Cranford scoresLSU's first touchdown to retake the lead.
    Starting from their 20, the Buffaloes gained three first downs. The first two came on passes, Weidner connecting with Hillebrand for 17 and Mavity for 9. Mavity then knifed through RG for 11 to the LSU 38. But the Bandits, with some White team players mixed in, drew the line there, aided by an illegal procedure penalty. When Mike Morgan broke up Weidner's 3rd-and-3 pass to Hillebrand, McBride punted into the EZ.
    The Tigers then went three-and-out. To make matters worse, LSU was penalized for a personal foul on the punt return to set up the Buffs at the Tiger 44. But the defense ended any CU momentum before it started. Two incomplete passes and a Fred Miller stop of a run for no gain set up a FG try by Hillebrand from the 44 that fell short.
    The White team drove from the 20 to the 45 to run out the clock.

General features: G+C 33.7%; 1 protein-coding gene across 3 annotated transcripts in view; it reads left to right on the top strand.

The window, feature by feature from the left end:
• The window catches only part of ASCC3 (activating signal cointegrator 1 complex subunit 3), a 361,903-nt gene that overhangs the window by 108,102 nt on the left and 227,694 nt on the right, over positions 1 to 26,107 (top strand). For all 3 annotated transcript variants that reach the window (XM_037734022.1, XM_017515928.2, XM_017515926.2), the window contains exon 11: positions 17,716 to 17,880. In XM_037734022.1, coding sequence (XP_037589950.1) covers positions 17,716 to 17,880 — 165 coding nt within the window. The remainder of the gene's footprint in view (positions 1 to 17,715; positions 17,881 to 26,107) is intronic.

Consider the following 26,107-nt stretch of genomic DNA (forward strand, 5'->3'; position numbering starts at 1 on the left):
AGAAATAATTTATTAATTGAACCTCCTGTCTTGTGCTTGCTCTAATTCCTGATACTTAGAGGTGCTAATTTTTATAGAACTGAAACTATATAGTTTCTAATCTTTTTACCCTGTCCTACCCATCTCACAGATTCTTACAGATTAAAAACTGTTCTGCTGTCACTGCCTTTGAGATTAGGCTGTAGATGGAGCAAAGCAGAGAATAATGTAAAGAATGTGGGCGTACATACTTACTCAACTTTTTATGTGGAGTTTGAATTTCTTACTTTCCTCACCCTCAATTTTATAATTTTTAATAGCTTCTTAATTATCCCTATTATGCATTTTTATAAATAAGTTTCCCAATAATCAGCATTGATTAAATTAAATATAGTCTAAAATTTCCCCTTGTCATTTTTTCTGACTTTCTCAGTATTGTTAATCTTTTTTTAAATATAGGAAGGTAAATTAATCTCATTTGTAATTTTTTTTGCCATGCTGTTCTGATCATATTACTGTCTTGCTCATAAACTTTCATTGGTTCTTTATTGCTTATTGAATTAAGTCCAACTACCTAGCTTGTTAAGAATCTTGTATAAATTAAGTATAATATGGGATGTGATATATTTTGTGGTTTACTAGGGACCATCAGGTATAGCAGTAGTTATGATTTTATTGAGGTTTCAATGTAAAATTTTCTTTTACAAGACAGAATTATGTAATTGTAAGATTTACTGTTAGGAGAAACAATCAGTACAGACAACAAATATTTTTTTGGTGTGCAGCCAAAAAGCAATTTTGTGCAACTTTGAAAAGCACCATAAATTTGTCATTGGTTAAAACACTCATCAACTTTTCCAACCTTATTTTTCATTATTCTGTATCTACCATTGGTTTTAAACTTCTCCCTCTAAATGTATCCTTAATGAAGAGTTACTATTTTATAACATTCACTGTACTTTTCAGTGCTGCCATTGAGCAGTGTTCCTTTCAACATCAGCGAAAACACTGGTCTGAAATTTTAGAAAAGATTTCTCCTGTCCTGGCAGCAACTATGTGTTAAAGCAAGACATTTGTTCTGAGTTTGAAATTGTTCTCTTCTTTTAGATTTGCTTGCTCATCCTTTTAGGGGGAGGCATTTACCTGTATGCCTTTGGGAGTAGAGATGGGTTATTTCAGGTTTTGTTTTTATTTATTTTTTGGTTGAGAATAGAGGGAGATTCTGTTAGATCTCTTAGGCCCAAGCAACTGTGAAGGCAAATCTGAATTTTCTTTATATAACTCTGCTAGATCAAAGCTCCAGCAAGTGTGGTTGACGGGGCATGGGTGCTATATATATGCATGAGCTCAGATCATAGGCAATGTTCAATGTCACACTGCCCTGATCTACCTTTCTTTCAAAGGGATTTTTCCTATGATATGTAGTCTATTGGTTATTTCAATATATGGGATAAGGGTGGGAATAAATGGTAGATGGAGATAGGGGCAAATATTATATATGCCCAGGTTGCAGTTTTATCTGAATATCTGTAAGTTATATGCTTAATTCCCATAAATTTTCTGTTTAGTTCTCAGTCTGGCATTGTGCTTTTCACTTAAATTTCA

The halftime stats showed LSU's dominance:
    First downs 11-3
    Yards rushing 103-15
    Yards passing 67-32

Third Quarter

  • The Buffaloes needed to take the kickoff and, using any adjustments made at halftime, get their offense clicking. Starting from the 20, Weidner threw two passes. The first was broken up by Harris, and Hillebrand dropped the second. Then McBride barely got off a punt that traveled only 18y to the CU 43.
  • From there, LSU moved smartly to another TD. On 2nd down, Gros dragged defenders for 18y to the 22. Three plays later, facing 3rd-and-9, Field rolled right to the 9. Then he kept the ball again over LT into the EZ. Harris booted the EP. LSU 18 Colorado 7 (10:34)